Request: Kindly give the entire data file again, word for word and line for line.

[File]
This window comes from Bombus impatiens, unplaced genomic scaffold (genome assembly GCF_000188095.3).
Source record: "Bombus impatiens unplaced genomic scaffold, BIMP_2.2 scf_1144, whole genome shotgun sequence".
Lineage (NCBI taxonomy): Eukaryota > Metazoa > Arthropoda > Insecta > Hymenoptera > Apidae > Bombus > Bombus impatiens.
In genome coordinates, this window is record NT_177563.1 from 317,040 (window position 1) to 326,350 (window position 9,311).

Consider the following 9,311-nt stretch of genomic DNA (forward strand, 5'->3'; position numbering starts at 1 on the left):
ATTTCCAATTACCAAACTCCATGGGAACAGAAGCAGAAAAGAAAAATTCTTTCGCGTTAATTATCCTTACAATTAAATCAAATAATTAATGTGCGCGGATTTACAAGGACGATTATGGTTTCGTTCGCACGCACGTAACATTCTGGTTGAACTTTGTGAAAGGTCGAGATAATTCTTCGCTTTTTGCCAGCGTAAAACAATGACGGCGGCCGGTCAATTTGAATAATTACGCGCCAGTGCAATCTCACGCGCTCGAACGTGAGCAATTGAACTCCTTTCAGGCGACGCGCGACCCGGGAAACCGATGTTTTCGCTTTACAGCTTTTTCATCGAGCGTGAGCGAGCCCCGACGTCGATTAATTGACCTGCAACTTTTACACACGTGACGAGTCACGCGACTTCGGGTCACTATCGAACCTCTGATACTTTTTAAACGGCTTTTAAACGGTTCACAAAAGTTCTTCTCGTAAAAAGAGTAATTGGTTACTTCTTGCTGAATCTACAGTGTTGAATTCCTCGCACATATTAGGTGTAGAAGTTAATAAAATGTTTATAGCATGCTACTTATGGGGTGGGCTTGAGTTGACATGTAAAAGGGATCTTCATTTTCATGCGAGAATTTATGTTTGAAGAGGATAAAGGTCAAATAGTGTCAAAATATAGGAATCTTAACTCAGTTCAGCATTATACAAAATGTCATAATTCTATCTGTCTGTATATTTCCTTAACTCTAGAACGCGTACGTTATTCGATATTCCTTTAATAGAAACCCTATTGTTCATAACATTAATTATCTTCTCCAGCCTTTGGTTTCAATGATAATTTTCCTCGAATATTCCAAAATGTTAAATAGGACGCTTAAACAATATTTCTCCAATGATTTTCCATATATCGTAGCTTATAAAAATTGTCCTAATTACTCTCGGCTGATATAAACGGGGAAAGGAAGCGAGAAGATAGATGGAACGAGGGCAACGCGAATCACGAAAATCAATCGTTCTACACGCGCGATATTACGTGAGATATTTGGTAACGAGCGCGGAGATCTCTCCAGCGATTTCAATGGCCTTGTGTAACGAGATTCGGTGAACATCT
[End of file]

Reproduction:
This window comes from Bombus impatiens, unplaced genomic scaffold (genome assembly GCF_000188095.3).
Source record: "Bombus impatiens unplaced genomic scaffold, BIMP_2.2 scf_1144, whole genome shotgun sequence".
Lineage (NCBI taxonomy): Eukaryota > Metazoa > Arthropoda > Insecta > Hymenoptera > Apidae > Bombus > Bombus impatiens.
In genome coordinates, this window is record NT_177563.1 from 317,040 (window position 1) to 326,350 (window position 9,311).

Consider the following 9,311-nt stretch of genomic DNA (forward strand, 5'->3'; position numbering starts at 1 on the left):
ATTTCCAATTACCAAACTCCATGGGAACAGAAGCAGAAAAGAAAAATTCTTTCGCGTTAATTATCCTTACAATTAAATCAAATAATTAATGTGCGCGGATTTACAAGGACGATTATGGTTTCGTTCGCACGCACGTAACATTCTGGTTGAACTTTGTGAAAGGTCGAGATAATTCTTCGCTTTTTGCCAGCGTAAAACAATGACGGCGGCCGGTCAATTTGAATAATTACGCGCCAGTGCAATCTCACGCGCTCGAACGTGAGCAATTGAACTCCTTTCAGGCGACGCGCGACCCGGGAAACCGATGTTTTCGCTTTACAGCTTTTTCATCGAGCGTGAGCGAGCCCCGACGTCGATTAATTGACCTGCAACTTTTACACACGTGACGAGTCACGCGACTTCGGGTCACTATCGAACCTCTGATACTTTTTAAACGGCTTTTAAACGGTTCACAAAAGTTCTTCTCGTAAAAAGAGTAATTGGTTACTTCTTGCTGAATCTACAGTGTTGAATTCCTCGCACATATTAGGTGTAGAAGTTAATAAAATGTTTATAGCATGCTACTTATGGGGTGGGCTTGAGTTGACATGTAAAAGGGATCTTCATTTTCATGCGAGAATTTATGTTTGAAGAGGATAAAGGTCAAATAGTGTCAAAATATAGGAATCTTAACTCAGTTCAGCATTATACAAAATGTCATAATTCTATCTGTCTGTATATTTCCTTAACTCTAGAACGCGTACGTTATTCGATATTCCTTTAATAGAAACCCTATTGTTCATAACATTAATTATCTTCTCCAGCCTTTGGTTTCAATGATAATTTTCCTCGAATATTCCAAAATGTTAAATAGGACGCTTAAACAATATTTCTCCAATGATTTTCCATATATCGTAGCTTATAAAAATTGTCCTAATTACTCTCGGCTGATATAAACGGGGAAAGGAAGCGAGAAGATAGATGGAACGAGGGCAACGCGAATCACGAAAATCAATCGTTCTACACGCGCGATATTACGTGAGATATTTGGTAACGAGCGCGGAGATCTCTCCAGCGATTTCAATGGCCTTGTGTAACGAGATTCGGTGAACATCT